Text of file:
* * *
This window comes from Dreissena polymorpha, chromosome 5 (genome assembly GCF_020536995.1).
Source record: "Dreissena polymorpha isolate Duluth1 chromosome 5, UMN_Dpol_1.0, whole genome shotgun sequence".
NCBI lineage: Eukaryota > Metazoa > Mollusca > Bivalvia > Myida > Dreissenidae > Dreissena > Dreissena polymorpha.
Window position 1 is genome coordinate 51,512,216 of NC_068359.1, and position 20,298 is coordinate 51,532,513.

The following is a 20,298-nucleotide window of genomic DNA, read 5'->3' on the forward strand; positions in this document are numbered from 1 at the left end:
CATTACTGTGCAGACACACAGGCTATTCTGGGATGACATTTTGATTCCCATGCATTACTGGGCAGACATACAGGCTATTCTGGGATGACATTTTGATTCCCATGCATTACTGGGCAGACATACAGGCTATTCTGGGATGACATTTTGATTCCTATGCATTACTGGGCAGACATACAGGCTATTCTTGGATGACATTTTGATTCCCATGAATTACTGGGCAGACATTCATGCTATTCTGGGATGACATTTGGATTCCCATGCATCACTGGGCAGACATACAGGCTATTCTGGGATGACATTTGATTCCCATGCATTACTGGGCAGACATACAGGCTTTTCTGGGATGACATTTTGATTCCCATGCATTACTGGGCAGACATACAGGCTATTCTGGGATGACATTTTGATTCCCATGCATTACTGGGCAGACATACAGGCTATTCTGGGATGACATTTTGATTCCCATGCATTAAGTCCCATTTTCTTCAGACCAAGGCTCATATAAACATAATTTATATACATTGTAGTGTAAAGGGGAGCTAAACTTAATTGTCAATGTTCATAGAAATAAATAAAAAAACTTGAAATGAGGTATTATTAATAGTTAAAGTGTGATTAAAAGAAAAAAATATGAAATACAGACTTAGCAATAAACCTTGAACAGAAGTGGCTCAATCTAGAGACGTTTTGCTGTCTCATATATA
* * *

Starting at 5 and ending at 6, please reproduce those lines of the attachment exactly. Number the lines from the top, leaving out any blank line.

The following is a 20,298-nucleotide window of genomic DNA, read 5'->3' on the forward strand; positions in this document are numbered from 1 at the left end:
CATTACTGTGCAGACACACAGGCTATTCTGGGATGACATTTTGATTCCCATGCATTACTGGGCAGACATACAGGCTATTCTGGGATGACATTTTGATTCCCATGCATTACTGGGCAGACATACAGGCTATTCTGGGATGACATTTTGATTCCTATGCATTACTGGGCAGACATACAGGCTATTCTTGGATGACATTTTGATTCCCATGAATTACTGGGCAGACATTCATGCTATTCTGGGATGACATTTGGATTCCCATGCATCACTGGGCAGACATACAGGCTATTCTGGGATGACATTTGATTCCCATGCATTACTGGGCAGACATACAGGCTTTTCTGGGATGACATTTTGATTCCCATGCATTACTGGGCAGACATACAGGCTATTCTGGGATGACATTTTGATTCCCATGCATTACTGGGCAGACATACAGGCTATTCTGGGATGACATTTTGATTCCCATGCATTAAGTCCCATTTTCTTCAGACCAAGGCTCATATAAACATAATTTATATACATTGTAGTGTAAAGGGGAGCTAAACTTAATTGTCAATGTTCATAGAAATAAATAAAAAAACTTGAAATGAGGTATTATTAATAGTTAAAGTGTGATTAAAAGAAAAAAATATGAAATACAGACTTAGCAATAAACCTTGAACAGAAGTGGCTCAATCTAGAGACGTTTTGCTGTCTCATATATA